Planning a Trip to the Grand Canyon: How to Make it Unique

RV Destinations | get inspired


Planning a trip to the Grand Canyon? As one of the 7 Natural Wonders of the World, it’s understandably a wildly popular place to visit. Between 5 and 6 million people visit the Arizona national park every year, which can result in thick crowds, plus traffic and parking headaches. 

Despite being a world-famous tourist destination, there are several ways to plan your Grand Canyon trip so that you can enjoy its natural splendor along with tranquility — and few crowds.

Include the North Rim When Planning a Trip to the Grand Canyon

When most people start planning a trip to the Grand Canyon, they focus on the South Rim. 

The park’s north and south rims are separated by the canyon itself, and only the South Rim is open year-round. The South Rim is also significantly more developed, with two entrances, the park’s main visitor center, and historic train depot, and several options for tours, campgrounds, lodging, and dining. 

While there are certainly plenty of reasons to visit the South Rim, you should strongly consider heading to the North Rim if you’re hoping to enjoy the park with fewer crowds. The North Rim gets just 10% of the park’s annual visitors!

There is one catch: due to extreme winter weather, the North Rim is only open seasonally, typically between mid-May and mid-October.  

Another important thing to note is that visiting both the North and South Rims on the same trip requires advance planning and logistics. Driving between them takes about 4.5 hours, covering just over 200 miles. Between May 15 and October 15, the park provides a Rim-to-Rim shuttle service. The shuttle runs once per day in each direction and requires advance reservations. 

Things to Do From the North Rim

  • Cruise the 23-mile-long North Rim Scenic Drive, with several overlooks and other stops

  • Pop into the North Rim Visitor Center for trail maps and souvenirs, plus a few great exhibits

  • Enjoy some of the best views in the entire park 

    • Bright Angel Point - a short half-mile stroll from the visitor center

    • Cape Royal - a spectacular natural arch that many people consider one of the most unique and picturesque parts of the Grand Canyon; reached via a one-mile hike

    • Point Imperial - the highest point in the park at 8,803 feet elevation, located just off the North Rim Scenic Drive

North Rim Campgrounds

The North Rim Campground is the only in-park campsite on the North Rim. It’s open seasonally and has 78 sites that accommodate up to 40-foot RVs. There are no hookups, but there are restrooms, showers, and a camp store.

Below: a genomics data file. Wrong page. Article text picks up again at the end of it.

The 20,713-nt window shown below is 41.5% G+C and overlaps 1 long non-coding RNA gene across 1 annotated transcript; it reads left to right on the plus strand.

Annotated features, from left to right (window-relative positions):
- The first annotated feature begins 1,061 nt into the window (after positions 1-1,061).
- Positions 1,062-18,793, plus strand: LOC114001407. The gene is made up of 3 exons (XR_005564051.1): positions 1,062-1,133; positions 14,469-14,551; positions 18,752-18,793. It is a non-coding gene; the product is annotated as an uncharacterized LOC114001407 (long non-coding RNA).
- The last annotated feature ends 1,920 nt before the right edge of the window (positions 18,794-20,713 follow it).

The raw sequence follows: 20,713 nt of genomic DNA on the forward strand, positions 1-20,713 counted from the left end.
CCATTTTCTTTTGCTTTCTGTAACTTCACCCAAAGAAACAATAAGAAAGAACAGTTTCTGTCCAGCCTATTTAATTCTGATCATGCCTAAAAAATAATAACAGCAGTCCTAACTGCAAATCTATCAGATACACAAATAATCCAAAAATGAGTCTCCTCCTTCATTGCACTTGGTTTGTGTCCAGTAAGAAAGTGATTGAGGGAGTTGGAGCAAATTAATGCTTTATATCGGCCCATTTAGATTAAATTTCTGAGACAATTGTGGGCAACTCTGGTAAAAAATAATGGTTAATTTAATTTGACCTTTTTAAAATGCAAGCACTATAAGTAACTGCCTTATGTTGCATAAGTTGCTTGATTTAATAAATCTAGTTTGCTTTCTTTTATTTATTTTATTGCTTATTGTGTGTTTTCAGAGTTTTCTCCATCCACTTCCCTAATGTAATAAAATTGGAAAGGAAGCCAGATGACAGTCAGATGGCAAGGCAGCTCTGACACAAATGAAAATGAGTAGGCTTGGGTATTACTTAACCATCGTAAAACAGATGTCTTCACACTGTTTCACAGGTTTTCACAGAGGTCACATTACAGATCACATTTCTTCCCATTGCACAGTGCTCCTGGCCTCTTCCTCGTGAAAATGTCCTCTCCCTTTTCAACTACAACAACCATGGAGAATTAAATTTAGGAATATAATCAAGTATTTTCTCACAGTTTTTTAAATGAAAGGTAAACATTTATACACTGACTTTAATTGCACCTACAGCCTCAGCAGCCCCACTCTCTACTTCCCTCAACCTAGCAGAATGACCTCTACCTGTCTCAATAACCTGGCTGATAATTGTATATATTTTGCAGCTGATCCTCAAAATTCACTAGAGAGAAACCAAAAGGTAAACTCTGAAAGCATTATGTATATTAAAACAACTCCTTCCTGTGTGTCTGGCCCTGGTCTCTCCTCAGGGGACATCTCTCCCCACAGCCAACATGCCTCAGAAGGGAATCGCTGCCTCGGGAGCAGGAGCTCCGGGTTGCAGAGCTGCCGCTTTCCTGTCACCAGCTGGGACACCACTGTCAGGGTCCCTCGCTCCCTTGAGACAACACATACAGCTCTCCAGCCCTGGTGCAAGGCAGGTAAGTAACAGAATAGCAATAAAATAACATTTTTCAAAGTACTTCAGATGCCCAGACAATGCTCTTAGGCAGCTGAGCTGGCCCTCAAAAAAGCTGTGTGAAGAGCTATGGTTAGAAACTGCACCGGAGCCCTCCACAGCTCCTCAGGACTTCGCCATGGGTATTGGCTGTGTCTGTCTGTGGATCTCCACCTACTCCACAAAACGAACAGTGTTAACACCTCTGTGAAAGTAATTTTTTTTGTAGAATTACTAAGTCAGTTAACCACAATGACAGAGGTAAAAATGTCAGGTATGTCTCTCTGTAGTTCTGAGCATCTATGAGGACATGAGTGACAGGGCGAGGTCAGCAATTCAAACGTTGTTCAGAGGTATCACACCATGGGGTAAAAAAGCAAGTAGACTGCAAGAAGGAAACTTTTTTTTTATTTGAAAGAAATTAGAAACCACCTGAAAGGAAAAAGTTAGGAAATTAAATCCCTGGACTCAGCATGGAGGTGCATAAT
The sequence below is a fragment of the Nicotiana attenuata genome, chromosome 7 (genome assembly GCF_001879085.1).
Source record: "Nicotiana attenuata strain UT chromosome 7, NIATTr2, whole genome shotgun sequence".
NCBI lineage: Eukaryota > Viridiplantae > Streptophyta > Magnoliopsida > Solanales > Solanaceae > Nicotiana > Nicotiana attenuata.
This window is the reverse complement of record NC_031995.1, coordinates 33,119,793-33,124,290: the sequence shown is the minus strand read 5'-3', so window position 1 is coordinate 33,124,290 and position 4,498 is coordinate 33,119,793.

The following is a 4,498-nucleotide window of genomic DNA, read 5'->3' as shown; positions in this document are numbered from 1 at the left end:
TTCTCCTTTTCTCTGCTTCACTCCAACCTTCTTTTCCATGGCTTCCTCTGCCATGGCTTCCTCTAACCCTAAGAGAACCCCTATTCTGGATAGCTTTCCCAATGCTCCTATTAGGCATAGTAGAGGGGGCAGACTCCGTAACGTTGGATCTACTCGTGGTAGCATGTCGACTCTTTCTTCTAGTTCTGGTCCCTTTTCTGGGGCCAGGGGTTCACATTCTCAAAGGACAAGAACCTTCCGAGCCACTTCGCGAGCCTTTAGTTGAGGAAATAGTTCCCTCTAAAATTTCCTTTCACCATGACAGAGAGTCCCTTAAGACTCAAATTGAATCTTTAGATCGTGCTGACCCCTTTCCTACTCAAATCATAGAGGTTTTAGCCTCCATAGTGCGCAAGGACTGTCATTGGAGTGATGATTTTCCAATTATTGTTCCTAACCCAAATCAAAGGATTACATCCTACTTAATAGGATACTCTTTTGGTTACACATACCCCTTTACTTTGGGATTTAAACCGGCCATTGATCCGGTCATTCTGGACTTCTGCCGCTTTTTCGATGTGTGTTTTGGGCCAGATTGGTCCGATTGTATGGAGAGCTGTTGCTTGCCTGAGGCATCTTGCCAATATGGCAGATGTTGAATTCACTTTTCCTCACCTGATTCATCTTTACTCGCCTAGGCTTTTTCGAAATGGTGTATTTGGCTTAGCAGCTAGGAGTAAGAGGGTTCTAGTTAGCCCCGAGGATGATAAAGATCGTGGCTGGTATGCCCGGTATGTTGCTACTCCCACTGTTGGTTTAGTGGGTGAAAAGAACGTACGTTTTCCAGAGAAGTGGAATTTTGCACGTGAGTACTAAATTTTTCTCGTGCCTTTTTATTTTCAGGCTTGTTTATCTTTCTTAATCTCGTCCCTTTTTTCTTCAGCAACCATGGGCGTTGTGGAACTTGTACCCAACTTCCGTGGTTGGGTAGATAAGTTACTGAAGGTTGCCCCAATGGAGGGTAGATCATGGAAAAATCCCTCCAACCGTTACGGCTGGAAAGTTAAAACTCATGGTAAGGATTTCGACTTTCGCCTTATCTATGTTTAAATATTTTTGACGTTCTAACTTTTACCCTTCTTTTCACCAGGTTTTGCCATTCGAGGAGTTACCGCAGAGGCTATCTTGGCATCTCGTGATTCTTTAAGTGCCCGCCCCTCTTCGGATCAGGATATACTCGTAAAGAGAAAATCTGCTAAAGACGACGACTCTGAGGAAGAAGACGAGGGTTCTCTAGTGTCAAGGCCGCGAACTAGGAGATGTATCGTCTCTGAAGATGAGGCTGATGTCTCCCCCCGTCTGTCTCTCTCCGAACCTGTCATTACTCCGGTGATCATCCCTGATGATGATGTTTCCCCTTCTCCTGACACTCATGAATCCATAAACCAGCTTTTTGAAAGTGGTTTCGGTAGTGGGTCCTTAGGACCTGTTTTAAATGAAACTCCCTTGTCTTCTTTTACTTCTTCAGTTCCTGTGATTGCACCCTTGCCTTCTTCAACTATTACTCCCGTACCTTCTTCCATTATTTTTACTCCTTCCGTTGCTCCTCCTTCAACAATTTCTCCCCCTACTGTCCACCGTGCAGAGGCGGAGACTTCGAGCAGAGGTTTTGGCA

If you’re looking for full hookups, Kaibab Camper Village on nearby Jacob Lake is the only option in the entire area. It has 58 sites and can accommodate big rigs.

Unique Things to Do From the South Rim

If you’re planning a trip to the Grand Canyon between October and May when the North Rim isn’t open, or you simply want to visit the South Rim, there are plenty of off-the-beaten-path things to do.

Learn From Park Rangers

One of the most valuable resources in the National Park System also happens to be totally free for the public to enjoy: park rangers. And one of the perks of visiting the South Rim is daily ranger talks and other programs!

Whether you encounter a ranger by chance and stop to chat or attend one of the ranger-led programs, this is a fantastic way to learn about the Grand Canyon and the surrounding area. Rangers also have excellent, first-hand recommendations on the best hikes, viewpoints, and things to do in the park. 

For program offerings and other events during your visit, check the park calendar

See the Grand Canyon on Two Wheels

When you’re thinking about how to plan a trip to the Grand Canyon, logistics will undoubtedly include lots of driving, walking, and shuttles. Take a break from the crowds and traffic and rent a bike from Bright Angel Bicycles in the Visitor Center plaza! 

Pedaling alongside the rim from the safety of paved trails is a truly unforgettable experience. You can rent for as little as one hour and up to 24 hours, and options include everything from cruiser bicycles and e-bikes to bike trailers for little ones and even jogging strollers.

Bright Angel Bicycles also offers a few guided small-group tours for visitors who prefer more organized activities. Advance reservations are not required but strongly recommended. 

Visit Desert View

Commonly referred to as the Grand Canyon East Entrance, Desert View sits 23 miles east of Grand Canyon Village. It’s a much less-visited part of the park but offers plenty of unique things to see and do.